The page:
Carbonara secrets.

I think I’m obsessed with carbonara.  It’s not hard to see why; pasta plus all the things that make breakfast wonderful?  A creamy, hearty sauce without having to deal with the temperaments of cream?  How could I resist?

Pasta carbonarawesome.

Pasta carbonarawesome.

The problem was that I’d never actually had an authentic carbonara before, so how the hell am I supposed to know how to actually make it?  Read all about it, I suppose.  Carbonara is supposed to be a fairly simple, rustic dish, eaten by Italian coalminers.  A few incarnations I had in Italian restaurants here were totally Americanized–too creamy, too cheesy, too salty.  I think the very first time I’d ever had it was at a French-style restaurant on California Ave. in Palo Alto called Nora’s (not sure if it’s there anymore).  Since then, “carbonara” was pretty synonymous with “creamy bacon sauce”  (re: Quizno’s, any rendition of carbonara pizza–which actually freaks me out a bit).

My foundational carbonara recipe comes out of a Williams-Sonoma cookbook on pasta, my publisher of choice because they provide fun food porn pictures with every recipe.  It’s pretty standard as far as carbonara recipes go and doesn’t include cream, which is a plus.  My first carbonara, sort of a poor college student’s meal when I was living in Washington, DC, was pretty bland; I have a habit of underseasoning because I’m afraid to be liberal with the salt.  My habits have evolved and I’ve acquired some good Morton’s kosher salt and flaky sea salt from Trader Joe’s.

A lot of the carbonaras I’ve made from then until now have been okay, varying widely in taste and looks.  I think I’ve uncovered some key points that solve a lot of the uncertainty of outcome:

– Let the ingredients get to room temperature before cooking.  This is especially important with the eggs and possibly the meat.
– Pick higher quality bacon/pork than the generic-brand stuff.  I used to use thick-sliced whatever I could find, the thin stuff sucks, cooks too fast and becomes dry and brittle..  If you can find it, pancetta works best… I find it has a slightly different flavor and its boxy shape works better in the pasta.  I’ve had a lot of problems with the bacon just sinking to the bottom of the dish, although it’s kind of like a treasure hunt when you find it.
– Salting the pasta water liberally will save the salt you’ll have to put on the dish later.
– Use good cheese, too.  Never pre-shredded stuff.  Best is parmesan or pecorino, although I’ve noticed the pecorino has more of a “sour” flavor that I prefer because it’s a little more complex.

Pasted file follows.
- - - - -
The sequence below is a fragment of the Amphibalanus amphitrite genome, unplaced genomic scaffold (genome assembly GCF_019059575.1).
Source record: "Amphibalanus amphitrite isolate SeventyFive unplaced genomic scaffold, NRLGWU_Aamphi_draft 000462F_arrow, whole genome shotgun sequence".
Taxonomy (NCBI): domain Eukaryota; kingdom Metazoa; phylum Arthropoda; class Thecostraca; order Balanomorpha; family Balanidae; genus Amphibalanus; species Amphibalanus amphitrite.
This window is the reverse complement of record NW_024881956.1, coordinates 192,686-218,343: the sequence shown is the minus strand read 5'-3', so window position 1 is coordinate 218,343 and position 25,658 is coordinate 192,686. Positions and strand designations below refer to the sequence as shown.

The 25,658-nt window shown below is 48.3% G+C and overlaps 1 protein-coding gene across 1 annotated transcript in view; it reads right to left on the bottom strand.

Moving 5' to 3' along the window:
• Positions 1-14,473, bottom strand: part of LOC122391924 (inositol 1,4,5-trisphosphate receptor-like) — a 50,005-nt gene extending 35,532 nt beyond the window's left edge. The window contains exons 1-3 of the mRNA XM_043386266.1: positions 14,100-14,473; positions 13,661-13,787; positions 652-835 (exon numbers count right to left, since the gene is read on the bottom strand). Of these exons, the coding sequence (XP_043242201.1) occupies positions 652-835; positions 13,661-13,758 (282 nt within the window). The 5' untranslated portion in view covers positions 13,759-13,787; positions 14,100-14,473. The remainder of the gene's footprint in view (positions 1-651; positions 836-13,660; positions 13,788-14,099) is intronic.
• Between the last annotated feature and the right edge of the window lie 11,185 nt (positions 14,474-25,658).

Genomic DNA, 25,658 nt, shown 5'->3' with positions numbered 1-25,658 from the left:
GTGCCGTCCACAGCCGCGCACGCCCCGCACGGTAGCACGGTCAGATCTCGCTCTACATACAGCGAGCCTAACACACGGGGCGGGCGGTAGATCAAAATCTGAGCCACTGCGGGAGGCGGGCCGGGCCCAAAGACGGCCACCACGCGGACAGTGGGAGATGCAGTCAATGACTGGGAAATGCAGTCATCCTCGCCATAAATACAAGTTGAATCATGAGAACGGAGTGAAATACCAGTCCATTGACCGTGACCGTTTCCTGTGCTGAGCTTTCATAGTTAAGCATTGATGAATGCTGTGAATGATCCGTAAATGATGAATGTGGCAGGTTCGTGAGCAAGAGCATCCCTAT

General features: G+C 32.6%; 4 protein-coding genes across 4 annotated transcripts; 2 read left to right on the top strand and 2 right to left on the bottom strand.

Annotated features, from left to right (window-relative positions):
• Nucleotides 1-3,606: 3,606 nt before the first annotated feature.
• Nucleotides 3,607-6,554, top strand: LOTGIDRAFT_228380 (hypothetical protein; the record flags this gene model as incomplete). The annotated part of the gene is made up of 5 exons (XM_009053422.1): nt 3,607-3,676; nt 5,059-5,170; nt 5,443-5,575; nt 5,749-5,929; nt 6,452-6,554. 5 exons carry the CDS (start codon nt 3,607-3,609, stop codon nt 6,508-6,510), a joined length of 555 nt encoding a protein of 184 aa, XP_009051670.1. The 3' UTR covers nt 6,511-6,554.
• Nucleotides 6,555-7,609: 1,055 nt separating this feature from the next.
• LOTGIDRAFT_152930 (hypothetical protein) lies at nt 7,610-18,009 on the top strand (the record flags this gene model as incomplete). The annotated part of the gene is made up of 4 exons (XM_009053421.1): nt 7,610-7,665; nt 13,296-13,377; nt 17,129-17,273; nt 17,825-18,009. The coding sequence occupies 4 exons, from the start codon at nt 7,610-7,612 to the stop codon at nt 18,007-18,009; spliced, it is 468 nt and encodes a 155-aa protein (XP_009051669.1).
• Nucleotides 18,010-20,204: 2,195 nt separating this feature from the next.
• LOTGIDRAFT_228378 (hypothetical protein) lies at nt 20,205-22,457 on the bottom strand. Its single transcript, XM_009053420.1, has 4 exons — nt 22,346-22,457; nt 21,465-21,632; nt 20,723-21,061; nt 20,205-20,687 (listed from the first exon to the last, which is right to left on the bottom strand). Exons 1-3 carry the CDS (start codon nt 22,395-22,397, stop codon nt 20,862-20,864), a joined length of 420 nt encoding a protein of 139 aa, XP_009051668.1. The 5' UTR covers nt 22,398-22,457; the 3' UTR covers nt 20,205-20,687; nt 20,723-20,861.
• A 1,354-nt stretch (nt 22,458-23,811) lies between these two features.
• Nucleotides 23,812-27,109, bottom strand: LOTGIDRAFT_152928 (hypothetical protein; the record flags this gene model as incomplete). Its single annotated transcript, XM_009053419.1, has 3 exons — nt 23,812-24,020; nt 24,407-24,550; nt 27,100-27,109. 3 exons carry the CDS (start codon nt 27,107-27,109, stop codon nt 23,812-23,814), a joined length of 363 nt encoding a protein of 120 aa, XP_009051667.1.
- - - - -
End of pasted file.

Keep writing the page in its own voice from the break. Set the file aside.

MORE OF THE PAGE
– I don’t know if this is traditional, but the Williams-Sonoma recipe deglazes the pork with some dry white wine.  I’ve been using sherry.  It adds a nice extra flavor; don’t add too much, just enough to reduce to a liquidy syrup.
– I cheap out on the pasta (the cheapest noodles I can find!  Spaghetti is standard, linguine is my favorite), sherry (I think the bottle was about $4 at Safeway and it’s lasted me through a lot of good dishes), eggs (maybe it would taste better with organic, but the regular one seem to work just fine), garlic, and parsley.
– I like to brown the pork; I think it gives more flavor and texture.  I’d rather overcook the pork than have it be chewy and boring.
– Sometimes I add red pepper flakes to the eggs.  I use whisk to mix the egg to aerate and incorporate all the ingredients of the “sauce” (eggs, cheese, pepper, parsley).
– 1 lb. dry pasta = 3 large eggs, possibly 2 jumbo eggs.  If it’s a little dry, you can add a touch of cream or starchy pasta water.  But really, 3 eggs should do it.  Crazy-ass Giada uses 8 egg yolks in this recipe; I’ve been finding some of her recipes a bit questionable (lemon in alfredo sauce?).
– I toss the cooked pasta with the oily, winey, pork mixture before adding to the eggs so it can absorb the juices and stay hot.
– It takes me a while to dice the pork and garlic, so I do that before starting the pasta; I’d rather have the meat mixture sitting than have the pasta overcook and be mushy.

That being said, here’s my recipe: (I don’t have exact measurements for some things because I just throw them in there, but I’ll give the Williams-Sonoma ones.)

1 lb. dry spaghetti or linguine
1 Tb. olive oil
1/2 lb. or 6-8 oz. pancetta, diced (my pieces were sort of large, like lardons)
3-4 garlic cloves, smashed and roughly chopped (I find smashing = more flavor)
1/3 cup dry white wine or sherry
3 eggs, room temperature
1/3 cup freshly grated parmesan or pecorino cheese (I use a handful in the sauce, an extra to sprinkle on top)
1/4 flat-leaf parsley
Kosher or sea salt, fresh pepper
red pepper flakes (optional)

Cook pasta in salted water.  Heat olive oil in a pan over medium heat, add pancetta and fry until browned (could add at medium-high to sear, then reduce temp).  Add garlic and let it chill.  In a large serving bowl, break eggs, add handful of cheese and season with some parsley, salt, pepper, and red pepper flakes.  Whisk together.  Before the garlic turns brown, just when it’s fragrant, add wine/sherry and let alcohol burn off, maybe 3-5 minutes on medium or medium-high.  Drain pasta and mix into pork until well coated in oils.  Add to egg mixture and quickly (I use two wooden spoons) toss (a matter of judgment: the pasta can’t be too hot, otherwise it’ll cook the eggs too much and you’ll have weird half-scrambled eggs).  Serve topped with parsley and cheese, season to taste (I like lots of pepper).


About ireneenroute

This is a blog full of photos taken by a cell phone.
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